I don’t remember the year. But it was toward the end of Kobe Bryant’s illustrious career. He was doing a postgame news conference in an interview room at Staples Center.
As usual Kobe was impeccably dressed, and he answered every question with expansive, articulate responses that went far beyond the cliches you typically hear in these settings.
Not just in English, either. Kobe was fluent in Spanish and Italian and had a decent handle on other languages as well. He never hesitated to offer answers to media from across the world in their native tongues.
There was always something beautiful about that to me.
But it wasn’t Kobe I was watching. Having known him since he was a 17-year-old high school phenom — I was at his first NBA Summer League game at the Long Beach Pyramid when he dropped 20-plus points on a bunch of much older NBA players and prospects — observing him as he owned a room with his intelligence and eloquence was nothing new to me. Kobe Bryant was the brightest, most well-rounded athlete I’ve ever covered.
Instead my eyes kept circling back to the two older men standing in the back of the room, who I learned beforehand had previously served as White House press secretaries. They were hanging on every word in stunned admiration.
To this day I still imagine them talking to each other afterward, wondering what it might be like working with a candidate so bright and articulate. And maybe, just maybe, making a call to him to gauge whether he’d be interested in running for office after retiring.
Kobe was far beyond just a basketball player. His work ethic and brilliance and curiosity could have taken him to the highest point of any post-NBA endeavor he pursued.
I’m thinking about that right now as I try to comprehend the news of Kobe’s unexpected death at age 41 along with that of his 13-year-old daughter Gianna on Sunday morning in a helicopter crash in Calabasas, California. Like so many others, I’m having a hard time accepting and processing the heartbreaking news.
Kobe was a worldwide phenom and icon, but he was uniquely tied and connected to Los Angeles, where I worked in sports for more than three decades. Today, a significant part of my longtime former home lost something that can never be replaced.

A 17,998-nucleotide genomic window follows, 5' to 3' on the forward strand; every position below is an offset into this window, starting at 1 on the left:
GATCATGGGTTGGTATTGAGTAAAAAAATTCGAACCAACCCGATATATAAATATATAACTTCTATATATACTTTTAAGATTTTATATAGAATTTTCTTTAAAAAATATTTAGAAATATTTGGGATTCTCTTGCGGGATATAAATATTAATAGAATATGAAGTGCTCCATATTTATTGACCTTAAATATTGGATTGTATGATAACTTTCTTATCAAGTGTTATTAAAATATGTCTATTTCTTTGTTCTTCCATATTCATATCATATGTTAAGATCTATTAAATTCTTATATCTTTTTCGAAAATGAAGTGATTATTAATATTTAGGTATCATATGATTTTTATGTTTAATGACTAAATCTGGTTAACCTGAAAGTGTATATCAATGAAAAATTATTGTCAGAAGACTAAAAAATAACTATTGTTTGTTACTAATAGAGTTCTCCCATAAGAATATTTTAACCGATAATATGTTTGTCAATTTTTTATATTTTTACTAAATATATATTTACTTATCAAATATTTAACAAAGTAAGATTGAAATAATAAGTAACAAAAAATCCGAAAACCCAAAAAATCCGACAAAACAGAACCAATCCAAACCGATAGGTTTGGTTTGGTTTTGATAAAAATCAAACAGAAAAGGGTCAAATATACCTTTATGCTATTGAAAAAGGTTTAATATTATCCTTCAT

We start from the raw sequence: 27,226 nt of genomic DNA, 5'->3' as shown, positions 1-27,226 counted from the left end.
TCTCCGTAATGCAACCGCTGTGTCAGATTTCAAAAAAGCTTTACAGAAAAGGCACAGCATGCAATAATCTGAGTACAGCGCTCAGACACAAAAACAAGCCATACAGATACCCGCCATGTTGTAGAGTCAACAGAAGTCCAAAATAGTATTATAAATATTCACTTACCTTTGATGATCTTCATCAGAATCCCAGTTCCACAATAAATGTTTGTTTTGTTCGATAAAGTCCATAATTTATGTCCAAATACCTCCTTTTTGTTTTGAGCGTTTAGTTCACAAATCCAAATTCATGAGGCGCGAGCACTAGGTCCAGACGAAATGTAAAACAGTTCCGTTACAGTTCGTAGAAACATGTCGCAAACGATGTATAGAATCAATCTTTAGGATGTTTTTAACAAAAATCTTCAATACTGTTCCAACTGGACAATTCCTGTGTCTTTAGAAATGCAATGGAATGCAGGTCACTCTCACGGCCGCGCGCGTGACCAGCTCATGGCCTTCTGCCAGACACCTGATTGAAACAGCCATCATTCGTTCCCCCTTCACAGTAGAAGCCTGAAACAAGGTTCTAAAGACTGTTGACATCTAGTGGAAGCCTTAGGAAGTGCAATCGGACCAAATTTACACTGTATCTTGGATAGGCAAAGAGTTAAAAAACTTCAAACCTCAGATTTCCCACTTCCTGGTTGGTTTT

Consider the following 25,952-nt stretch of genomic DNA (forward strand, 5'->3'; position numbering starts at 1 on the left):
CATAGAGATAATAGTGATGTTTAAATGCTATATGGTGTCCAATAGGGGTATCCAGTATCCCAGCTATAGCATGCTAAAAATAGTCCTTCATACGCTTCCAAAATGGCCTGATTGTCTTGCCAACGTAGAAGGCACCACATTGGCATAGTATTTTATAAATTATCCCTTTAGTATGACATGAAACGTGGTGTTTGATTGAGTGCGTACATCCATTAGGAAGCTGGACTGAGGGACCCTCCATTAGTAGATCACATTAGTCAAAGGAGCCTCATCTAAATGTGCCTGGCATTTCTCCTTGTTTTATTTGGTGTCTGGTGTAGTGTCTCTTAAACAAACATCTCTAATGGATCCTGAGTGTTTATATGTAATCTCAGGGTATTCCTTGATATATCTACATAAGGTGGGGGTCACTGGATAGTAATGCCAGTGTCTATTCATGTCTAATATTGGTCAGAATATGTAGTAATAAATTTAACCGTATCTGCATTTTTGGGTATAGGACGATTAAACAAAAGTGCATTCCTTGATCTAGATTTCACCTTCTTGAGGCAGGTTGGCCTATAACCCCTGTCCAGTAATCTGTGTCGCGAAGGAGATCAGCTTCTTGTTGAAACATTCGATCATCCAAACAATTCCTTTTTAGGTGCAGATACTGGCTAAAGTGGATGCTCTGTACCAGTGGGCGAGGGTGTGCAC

It’s going to take a long, long time for us to recover.
Kobe came to us as a skinny teenager mandated with the task of restoring a Lakers franchise that means everything to the City of Angels. After some early missteps, he fulfilled his destiny by proceeding to dominate an entire sport while collecting five NBA championships. He did it with an unyielding determination that both inspired and awed us. Mamba Mentality wasn’t just a slogan in Los Angeles. It was our way of life.
We couldn’t wait to watch where Kobe turned next in his life. We beamed at all the photos and videos of him with his beautiful family.
But in the blink of an eye, it was all ripped from us.
I’m not here to glorify Kobe.
His flaws and mistakes were well-chronicled, including his arrest for sexual assault in Colorado in 2003. Kobe claimed the encounter was consensual and later avoided charges after his accuser said she no longer wanted to testify. She later received an undisclosed settlement after filing a civil suit against Bryant.
He had early career issues fitting in with older teammates. Shaquille O’Neal among them. I can’t tell you how many times I walked into the Lakers locker room when Shaq and Kobe were feuding and feeling the tension in the air.
Throughout his career he could be hard-driving and unrelenting with teammates and coaches and front office executives and sometimes even the media. His work ethic was second to none, and he expected everyone else to operate with that same passion and relentlessness. If you didn’t keep up, he was going to let you know. That rubbed some people the wrong way. And that is understandable.
Kobe wasn’t perfect. His imperfection, in fact, is as much a part of his legacy as his basketball greatness.
All of it added up to one of the most unique, inspiring and influential sports figures of all time.
One who was taken away from us much too soon.